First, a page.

Pashupatinath is one of the four major holy sites for Shiva devotees in Asia and is dedicated to Lord Shiva. The site was built in the 5th century and subsequently restored by the kings of Malla, and was reportedly built in the early millennium when a Shiva lingam has been discovered here. It extends on both sides of the Bagmati River, the biggest temple complex in Nepal that the Hindus consider sacred. The main temple of the pagoda has a gold roof, four silver-capped faces, and excellent woodcarvings. The temple of Pashupatinath is surrounded by temples devoted to many other Hindu and Buddhist gods.
Hindus cremation is taking place along the river on elevated platforms. The gates of the main temple are permitted only for Hindus. The inner sanctuary has a lingam Shiva and the largest statue of the bull Nandi lies facing the temple, the Shiva car. The compound is made up of hundreds of Shiva lingams. Hundreds of thousands of devotees from Nepal and India attract the huge MahaShivaratri Festival in the summer. The Temple of Guheshwori dedicated to Shiva's consort Sati Devi is further east before the Bagmati hits Pashupati. For an unparalleled blend of religion, culture, and spiritual experiences, visit Pashupatinath. The temple area also includes Deupatan, Jaya Bageshori, Gaurighat (Holy Bath), Kutumbahal, Pingalastan, and the Forest of Sleshmantak, located three kilometers north-west of Kathmandu on the banks of the Bagmati River. Around 492 temples are to be explored, 15 are Shivalayas (Lord Shiva shrines) and 12 are to be explored.
Temple Pashupatinath is one of Kathmandu Valley's seven UNESCO cultural sites. The last rites of the Hindus are also carried out at this crematory spot. The cremation ceremonies are not for the slight; tourists can still be seen strangely on the hillside across the river. For a world-friendly experience, visit Pashupatinath Temple. Pashupatinath is also one of the few living sites in the world of cultural heritage. In contrast with other cultural sites or museums, Pashupatinath is the energy center with active people every day at all times.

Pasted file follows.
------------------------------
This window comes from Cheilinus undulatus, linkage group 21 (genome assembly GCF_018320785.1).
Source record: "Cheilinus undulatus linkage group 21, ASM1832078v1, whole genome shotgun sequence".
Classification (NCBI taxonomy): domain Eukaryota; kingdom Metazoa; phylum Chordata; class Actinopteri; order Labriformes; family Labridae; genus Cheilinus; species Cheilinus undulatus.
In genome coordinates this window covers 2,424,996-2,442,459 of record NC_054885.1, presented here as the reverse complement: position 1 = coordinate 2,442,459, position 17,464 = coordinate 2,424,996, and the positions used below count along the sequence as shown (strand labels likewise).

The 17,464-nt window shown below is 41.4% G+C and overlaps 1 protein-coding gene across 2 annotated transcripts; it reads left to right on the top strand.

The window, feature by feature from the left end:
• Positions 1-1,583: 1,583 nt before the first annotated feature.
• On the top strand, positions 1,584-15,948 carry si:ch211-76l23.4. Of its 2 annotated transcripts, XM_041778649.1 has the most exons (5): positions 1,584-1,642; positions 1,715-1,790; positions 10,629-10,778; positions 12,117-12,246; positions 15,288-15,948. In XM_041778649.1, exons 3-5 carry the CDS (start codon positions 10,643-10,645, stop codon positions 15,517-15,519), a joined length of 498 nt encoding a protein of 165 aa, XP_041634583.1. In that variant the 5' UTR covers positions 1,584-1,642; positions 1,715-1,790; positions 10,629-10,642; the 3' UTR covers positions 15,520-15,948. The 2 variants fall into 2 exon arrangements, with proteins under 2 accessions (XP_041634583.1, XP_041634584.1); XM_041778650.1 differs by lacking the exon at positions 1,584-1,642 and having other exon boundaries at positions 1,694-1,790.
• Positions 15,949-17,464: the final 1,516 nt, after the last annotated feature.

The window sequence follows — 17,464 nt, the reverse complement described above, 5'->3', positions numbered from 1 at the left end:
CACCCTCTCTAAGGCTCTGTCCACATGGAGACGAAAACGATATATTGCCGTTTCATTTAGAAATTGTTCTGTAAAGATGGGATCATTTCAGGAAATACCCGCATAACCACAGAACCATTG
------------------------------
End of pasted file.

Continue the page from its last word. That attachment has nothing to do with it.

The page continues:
The Pashupatinath Temple's daily rituals are as follows:
• 4:00 a.m.: The western gate is open to the public.
• 8:30 a.m.: The idols of the Lord were bathed and cleansed after Pujaris arrived, clothing and jewels changed for the day.
• 9:30 a.m.: The Lord is given Baal Bhog or breakfast.
• 10:00 am.: Then people will be welcome to do Puja. 10:00 am. Farmayishi puja is also called. For particular reasons, people tell Pujari to perform a special puja. The Puja continues in the afternoon until 13:45.
• 1:50 pm.: The principal Pashupati Temple offers lunch to the Lord.
• 14:00 pm.: Conclusion of morning prayers.
• 5:15 pm.: Aarati's night starts at the main temple of Pashupati.
• 6:00 p.m.: On The Bagmati Ganga Aarati which is made by the Bagmati banks has gained popularity recently. On Saturdays, Mondays and special occasions there are bigger crowds present. In the evening Ganga Aarati is carried out along with Shiva's TandavaBhajan, composed by Ravana.
• 7:00 p.m.: Closing of the doors.
Other places to explore in the Pashupatinath Temple area
This hilltop area provides bird views of the Temple of Pashupatinath, which is otherwise off-limits. Look for the giant golden trident on the north side of the temple and the king's golden figure kneeling under a protective naga (serpent deities) cap south. It is also an unobtrusive location to observe the crematory rites.
The path leads out from the forest to the large Guhyeshwari Temple in the courtyard, which King Pratap Malla had founded in1653 and which was dedicated to Parvati (Siva's wife). Non-Hindus are prohibited from entering, but from the road, you can see four gigantic gold snakes, supporting the main finial, and in the distance the BodhnathStupa.
The mysterious name of the temple is derived from Nepalese terms Guhya (vagina) and Aishwarya (goddess) – the temple of the vagina of the goddess is literally. According to the legend, Shiva was insulted by the father of Parvati, and the deity was so angry that it burst into fire, inspiring satia, where the widows were burned alive at their husbands' funeral pyres, to practice. The sorrowful Shiva walked the world and Parvati's disintegrating body and Guhyeshwari's genitals. Indian Hindus make the same assertion in Guwahati, Assam, for the Kamakhya Temple.